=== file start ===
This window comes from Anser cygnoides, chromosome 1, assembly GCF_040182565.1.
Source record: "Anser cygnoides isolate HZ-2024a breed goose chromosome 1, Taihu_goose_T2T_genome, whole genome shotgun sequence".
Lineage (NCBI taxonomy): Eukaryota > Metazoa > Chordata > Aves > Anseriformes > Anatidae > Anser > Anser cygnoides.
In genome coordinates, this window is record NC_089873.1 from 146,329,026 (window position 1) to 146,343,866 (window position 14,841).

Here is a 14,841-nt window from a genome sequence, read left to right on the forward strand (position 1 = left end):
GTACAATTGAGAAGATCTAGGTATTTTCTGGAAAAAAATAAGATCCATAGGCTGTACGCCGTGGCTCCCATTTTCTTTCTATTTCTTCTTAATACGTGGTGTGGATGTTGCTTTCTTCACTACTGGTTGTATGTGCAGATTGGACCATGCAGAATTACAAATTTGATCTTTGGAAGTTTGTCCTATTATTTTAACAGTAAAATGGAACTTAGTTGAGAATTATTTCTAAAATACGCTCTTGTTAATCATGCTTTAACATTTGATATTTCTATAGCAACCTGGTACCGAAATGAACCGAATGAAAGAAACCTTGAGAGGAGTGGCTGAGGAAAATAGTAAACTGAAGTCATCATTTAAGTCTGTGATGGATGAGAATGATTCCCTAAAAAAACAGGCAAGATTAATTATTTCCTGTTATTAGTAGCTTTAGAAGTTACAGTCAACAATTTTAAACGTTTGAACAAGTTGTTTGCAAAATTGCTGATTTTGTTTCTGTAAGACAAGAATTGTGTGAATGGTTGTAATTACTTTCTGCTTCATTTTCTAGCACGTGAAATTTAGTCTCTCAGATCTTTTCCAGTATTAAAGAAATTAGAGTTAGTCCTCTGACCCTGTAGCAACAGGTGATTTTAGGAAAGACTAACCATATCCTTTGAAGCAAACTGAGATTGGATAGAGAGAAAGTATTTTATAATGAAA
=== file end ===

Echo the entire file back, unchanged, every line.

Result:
This window comes from Anser cygnoides, chromosome 1, assembly GCF_040182565.1.
Source record: "Anser cygnoides isolate HZ-2024a breed goose chromosome 1, Taihu_goose_T2T_genome, whole genome shotgun sequence".
Lineage (NCBI taxonomy): Eukaryota > Metazoa > Chordata > Aves > Anseriformes > Anatidae > Anser > Anser cygnoides.
In genome coordinates, this window is record NC_089873.1 from 146,329,026 (window position 1) to 146,343,866 (window position 14,841).

Here is a 14,841-nt window from a genome sequence, read left to right on the forward strand (position 1 = left end):
GTACAATTGAGAAGATCTAGGTATTTTCTGGAAAAAAATAAGATCCATAGGCTGTACGCCGTGGCTCCCATTTTCTTTCTATTTCTTCTTAATACGTGGTGTGGATGTTGCTTTCTTCACTACTGGTTGTATGTGCAGATTGGACCATGCAGAATTACAAATTTGATCTTTGGAAGTTTGTCCTATTATTTTAACAGTAAAATGGAACTTAGTTGAGAATTATTTCTAAAATACGCTCTTGTTAATCATGCTTTAACATTTGATATTTCTATAGCAACCTGGTACCGAAATGAACCGAATGAAAGAAACCTTGAGAGGAGTGGCTGAGGAAAATAGTAAACTGAAGTCATCATTTAAGTCTGTGATGGATGAGAATGATTCCCTAAAAAAACAGGCAAGATTAATTATTTCCTGTTATTAGTAGCTTTAGAAGTTACAGTCAACAATTTTAAACGTTTGAACAAGTTGTTTGCAAAATTGCTGATTTTGTTTCTGTAAGACAAGAATTGTGTGAATGGTTGTAATTACTTTCTGCTTCATTTTCTAGCACGTGAAATTTAGTCTCTCAGATCTTTTCCAGTATTAAAGAAATTAGAGTTAGTCCTCTGACCCTGTAGCAACAGGTGATTTTAGGAAAGACTAACCATATCCTTTGAAGCAAACTGAGATTGGATAGAGAGAAAGTATTTTATAATGAAA